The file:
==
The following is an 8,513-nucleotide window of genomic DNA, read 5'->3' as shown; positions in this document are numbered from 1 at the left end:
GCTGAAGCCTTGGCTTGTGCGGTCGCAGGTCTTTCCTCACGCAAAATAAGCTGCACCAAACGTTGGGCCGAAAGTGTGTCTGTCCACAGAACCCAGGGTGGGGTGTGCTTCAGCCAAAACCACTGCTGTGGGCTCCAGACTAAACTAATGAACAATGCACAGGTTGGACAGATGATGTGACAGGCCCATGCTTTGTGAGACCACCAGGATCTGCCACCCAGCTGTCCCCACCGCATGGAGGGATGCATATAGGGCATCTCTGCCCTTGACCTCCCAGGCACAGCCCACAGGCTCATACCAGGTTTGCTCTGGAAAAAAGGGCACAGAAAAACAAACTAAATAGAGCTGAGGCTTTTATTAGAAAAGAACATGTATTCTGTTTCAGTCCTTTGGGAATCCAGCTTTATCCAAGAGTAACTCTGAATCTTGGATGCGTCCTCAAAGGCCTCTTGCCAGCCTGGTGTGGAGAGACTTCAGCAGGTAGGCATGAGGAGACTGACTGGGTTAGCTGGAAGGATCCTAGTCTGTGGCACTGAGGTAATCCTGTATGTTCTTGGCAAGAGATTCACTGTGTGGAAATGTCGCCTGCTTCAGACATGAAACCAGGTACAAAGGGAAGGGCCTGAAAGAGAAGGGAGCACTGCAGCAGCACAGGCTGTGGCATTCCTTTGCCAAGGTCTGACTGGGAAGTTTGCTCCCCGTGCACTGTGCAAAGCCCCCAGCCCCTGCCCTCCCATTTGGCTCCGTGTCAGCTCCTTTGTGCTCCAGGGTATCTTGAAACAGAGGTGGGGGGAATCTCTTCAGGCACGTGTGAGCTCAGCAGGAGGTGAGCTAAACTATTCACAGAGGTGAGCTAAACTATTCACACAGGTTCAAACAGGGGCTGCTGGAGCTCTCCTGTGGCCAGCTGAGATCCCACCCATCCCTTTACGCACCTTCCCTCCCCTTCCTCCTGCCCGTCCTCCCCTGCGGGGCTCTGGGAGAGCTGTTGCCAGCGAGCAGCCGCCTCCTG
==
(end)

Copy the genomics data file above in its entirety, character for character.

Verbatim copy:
The following is an 8,513-nucleotide window of genomic DNA, read 5'->3' as shown; positions in this document are numbered from 1 at the left end:
GCTGAAGCCTTGGCTTGTGCGGTCGCAGGTCTTTCCTCACGCAAAATAAGCTGCACCAAACGTTGGGCCGAAAGTGTGTCTGTCCACAGAACCCAGGGTGGGGTGTGCTTCAGCCAAAACCACTGCTGTGGGCTCCAGACTAAACTAATGAACAATGCACAGGTTGGACAGATGATGTGACAGGCCCATGCTTTGTGAGACCACCAGGATCTGCCACCCAGCTGTCCCCACCGCATGGAGGGATGCATATAGGGCATCTCTGCCCTTGACCTCCCAGGCACAGCCCACAGGCTCATACCAGGTTTGCTCTGGAAAAAAGGGCACAGAAAAACAAACTAAATAGAGCTGAGGCTTTTATTAGAAAAGAACATGTATTCTGTTTCAGTCCTTTGGGAATCCAGCTTTATCCAAGAGTAACTCTGAATCTTGGATGCGTCCTCAAAGGCCTCTTGCCAGCCTGGTGTGGAGAGACTTCAGCAGGTAGGCATGAGGAGACTGACTGGGTTAGCTGGAAGGATCCTAGTCTGTGGCACTGAGGTAATCCTGTATGTTCTTGGCAAGAGATTCACTGTGTGGAAATGTCGCCTGCTTCAGACATGAAACCAGGTACAAAGGGAAGGGCCTGAAAGAGAAGGGAGCACTGCAGCAGCACAGGCTGTGGCATTCCTTTGCCAAGGTCTGACTGGGAAGTTTGCTCCCCGTGCACTGTGCAAAGCCCCCAGCCCCTGCCCTCCCATTTGGCTCCGTGTCAGCTCCTTTGTGCTCCAGGGTATCTTGAAACAGAGGTGGGGGGAATCTCTTCAGGCACGTGTGAGCTCAGCAGGAGGTGAGCTAAACTATTCACAGAGGTGAGCTAAACTATTCACACAGGTTCAAACAGGGGCTGCTGGAGCTCTCCTGTGGCCAGCTGAGATCCCACCCATCCCTTTACGCACCTTCCCTCCCCTTCCTCCTGCCCGTCCTCCCCTGCGGGGCTCTGGGAGAGCTGTTGCCAGCGAGCAGCCGCCTCCTG